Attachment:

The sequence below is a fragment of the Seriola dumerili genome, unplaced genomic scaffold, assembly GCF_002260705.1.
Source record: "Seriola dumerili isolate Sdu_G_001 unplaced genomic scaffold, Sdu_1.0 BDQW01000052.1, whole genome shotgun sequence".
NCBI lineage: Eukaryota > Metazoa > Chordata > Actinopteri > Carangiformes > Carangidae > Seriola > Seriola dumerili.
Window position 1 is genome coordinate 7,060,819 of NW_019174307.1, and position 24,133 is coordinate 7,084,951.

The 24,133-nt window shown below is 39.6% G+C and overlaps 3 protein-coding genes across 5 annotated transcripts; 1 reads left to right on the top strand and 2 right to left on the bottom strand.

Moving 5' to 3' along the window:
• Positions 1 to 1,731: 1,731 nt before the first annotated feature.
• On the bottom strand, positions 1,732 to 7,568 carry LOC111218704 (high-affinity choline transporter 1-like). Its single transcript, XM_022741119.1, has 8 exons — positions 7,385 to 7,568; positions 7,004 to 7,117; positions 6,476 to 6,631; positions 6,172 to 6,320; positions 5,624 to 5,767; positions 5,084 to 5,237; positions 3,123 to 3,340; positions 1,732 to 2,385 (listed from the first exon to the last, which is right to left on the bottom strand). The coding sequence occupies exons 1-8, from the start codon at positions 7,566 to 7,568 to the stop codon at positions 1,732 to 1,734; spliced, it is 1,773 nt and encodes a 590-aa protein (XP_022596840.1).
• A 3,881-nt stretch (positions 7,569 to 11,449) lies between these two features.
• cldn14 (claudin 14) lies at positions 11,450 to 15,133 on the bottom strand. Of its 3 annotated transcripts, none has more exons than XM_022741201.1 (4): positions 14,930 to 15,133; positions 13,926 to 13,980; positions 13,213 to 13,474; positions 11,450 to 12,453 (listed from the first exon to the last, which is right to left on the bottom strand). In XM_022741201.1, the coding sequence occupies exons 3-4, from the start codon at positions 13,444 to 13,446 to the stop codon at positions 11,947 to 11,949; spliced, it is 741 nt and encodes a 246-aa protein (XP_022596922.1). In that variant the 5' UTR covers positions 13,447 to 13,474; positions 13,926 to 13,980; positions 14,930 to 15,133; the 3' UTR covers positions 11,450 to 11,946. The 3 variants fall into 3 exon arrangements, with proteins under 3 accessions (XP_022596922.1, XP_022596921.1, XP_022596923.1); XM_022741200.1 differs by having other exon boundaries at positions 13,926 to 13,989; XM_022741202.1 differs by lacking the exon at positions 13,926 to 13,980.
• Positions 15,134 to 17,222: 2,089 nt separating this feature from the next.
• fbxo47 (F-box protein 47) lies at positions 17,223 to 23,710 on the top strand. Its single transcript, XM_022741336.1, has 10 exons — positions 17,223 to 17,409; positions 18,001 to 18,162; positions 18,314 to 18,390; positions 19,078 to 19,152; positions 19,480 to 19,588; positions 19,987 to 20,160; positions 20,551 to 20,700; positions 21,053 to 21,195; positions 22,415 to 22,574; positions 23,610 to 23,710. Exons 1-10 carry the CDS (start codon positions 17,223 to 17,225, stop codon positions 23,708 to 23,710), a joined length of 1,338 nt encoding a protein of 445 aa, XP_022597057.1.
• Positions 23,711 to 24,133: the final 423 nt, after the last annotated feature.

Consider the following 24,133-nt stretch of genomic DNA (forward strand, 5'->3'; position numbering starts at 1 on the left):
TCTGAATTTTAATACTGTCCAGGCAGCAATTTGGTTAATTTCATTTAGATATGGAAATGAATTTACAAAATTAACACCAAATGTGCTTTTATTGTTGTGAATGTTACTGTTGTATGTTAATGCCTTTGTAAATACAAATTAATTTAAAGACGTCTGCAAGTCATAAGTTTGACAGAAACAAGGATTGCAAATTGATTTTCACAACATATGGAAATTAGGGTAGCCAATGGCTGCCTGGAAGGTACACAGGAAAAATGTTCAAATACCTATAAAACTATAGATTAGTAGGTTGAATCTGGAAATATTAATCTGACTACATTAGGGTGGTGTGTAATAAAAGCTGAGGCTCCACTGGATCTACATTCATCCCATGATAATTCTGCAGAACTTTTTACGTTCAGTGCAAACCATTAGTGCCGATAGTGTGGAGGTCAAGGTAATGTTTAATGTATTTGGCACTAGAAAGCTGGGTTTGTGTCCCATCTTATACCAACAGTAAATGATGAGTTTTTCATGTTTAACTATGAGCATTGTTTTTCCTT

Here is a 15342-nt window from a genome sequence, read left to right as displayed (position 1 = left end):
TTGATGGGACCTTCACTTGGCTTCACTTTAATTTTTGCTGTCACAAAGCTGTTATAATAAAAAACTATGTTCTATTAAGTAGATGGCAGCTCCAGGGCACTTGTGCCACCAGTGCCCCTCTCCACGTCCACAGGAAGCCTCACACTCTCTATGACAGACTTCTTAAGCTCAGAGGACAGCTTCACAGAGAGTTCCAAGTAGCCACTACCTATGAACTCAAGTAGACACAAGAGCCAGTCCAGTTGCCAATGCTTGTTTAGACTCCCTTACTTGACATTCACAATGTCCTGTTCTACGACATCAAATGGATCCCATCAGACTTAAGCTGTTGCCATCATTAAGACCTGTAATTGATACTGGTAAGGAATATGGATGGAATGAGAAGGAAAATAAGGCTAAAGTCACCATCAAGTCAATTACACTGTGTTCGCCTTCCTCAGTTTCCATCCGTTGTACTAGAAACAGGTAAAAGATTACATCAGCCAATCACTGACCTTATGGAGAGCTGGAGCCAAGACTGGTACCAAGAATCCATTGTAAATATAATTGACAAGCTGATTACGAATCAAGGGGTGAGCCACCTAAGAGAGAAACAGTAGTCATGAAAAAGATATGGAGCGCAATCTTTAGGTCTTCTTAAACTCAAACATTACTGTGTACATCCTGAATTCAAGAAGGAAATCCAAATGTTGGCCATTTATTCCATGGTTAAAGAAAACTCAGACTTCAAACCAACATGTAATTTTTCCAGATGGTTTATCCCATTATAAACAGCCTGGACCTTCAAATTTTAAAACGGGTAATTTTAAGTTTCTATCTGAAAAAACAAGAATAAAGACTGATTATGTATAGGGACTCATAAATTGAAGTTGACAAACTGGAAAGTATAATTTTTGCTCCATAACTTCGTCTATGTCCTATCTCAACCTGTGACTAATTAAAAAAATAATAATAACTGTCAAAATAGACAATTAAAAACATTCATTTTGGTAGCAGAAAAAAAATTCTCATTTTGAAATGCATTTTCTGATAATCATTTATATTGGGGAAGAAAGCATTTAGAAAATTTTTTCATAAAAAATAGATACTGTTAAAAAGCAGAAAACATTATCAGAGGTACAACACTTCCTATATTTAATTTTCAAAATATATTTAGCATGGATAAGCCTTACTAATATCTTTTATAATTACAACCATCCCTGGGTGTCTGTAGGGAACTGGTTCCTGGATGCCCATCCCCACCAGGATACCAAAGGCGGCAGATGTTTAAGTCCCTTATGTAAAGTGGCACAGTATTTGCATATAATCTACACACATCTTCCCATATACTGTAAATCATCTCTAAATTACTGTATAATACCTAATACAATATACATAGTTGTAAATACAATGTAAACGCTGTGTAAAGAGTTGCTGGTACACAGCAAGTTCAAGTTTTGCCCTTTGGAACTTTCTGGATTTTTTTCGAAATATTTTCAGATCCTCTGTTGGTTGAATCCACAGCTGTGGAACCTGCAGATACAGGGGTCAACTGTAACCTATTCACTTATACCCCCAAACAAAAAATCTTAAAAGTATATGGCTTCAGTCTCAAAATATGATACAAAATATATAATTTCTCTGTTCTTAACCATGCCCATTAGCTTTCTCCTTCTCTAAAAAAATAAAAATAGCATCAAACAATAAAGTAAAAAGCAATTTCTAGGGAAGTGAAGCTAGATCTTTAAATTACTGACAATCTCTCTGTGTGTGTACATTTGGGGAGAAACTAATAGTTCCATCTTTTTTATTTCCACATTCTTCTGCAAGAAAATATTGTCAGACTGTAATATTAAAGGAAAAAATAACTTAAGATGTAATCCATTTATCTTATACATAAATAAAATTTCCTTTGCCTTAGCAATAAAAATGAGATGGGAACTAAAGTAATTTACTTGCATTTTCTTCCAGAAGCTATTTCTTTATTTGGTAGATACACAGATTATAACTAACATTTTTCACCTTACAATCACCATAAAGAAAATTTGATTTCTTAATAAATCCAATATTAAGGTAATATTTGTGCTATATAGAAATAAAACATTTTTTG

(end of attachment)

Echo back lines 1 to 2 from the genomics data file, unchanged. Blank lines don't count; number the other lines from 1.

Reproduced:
The sequence below is a fragment of the Seriola dumerili genome, unplaced genomic scaffold, assembly GCF_002260705.1.
Source record: "Seriola dumerili isolate Sdu_G_001 unplaced genomic scaffold, Sdu_1.0 BDQW01000052.1, whole genome shotgun sequence".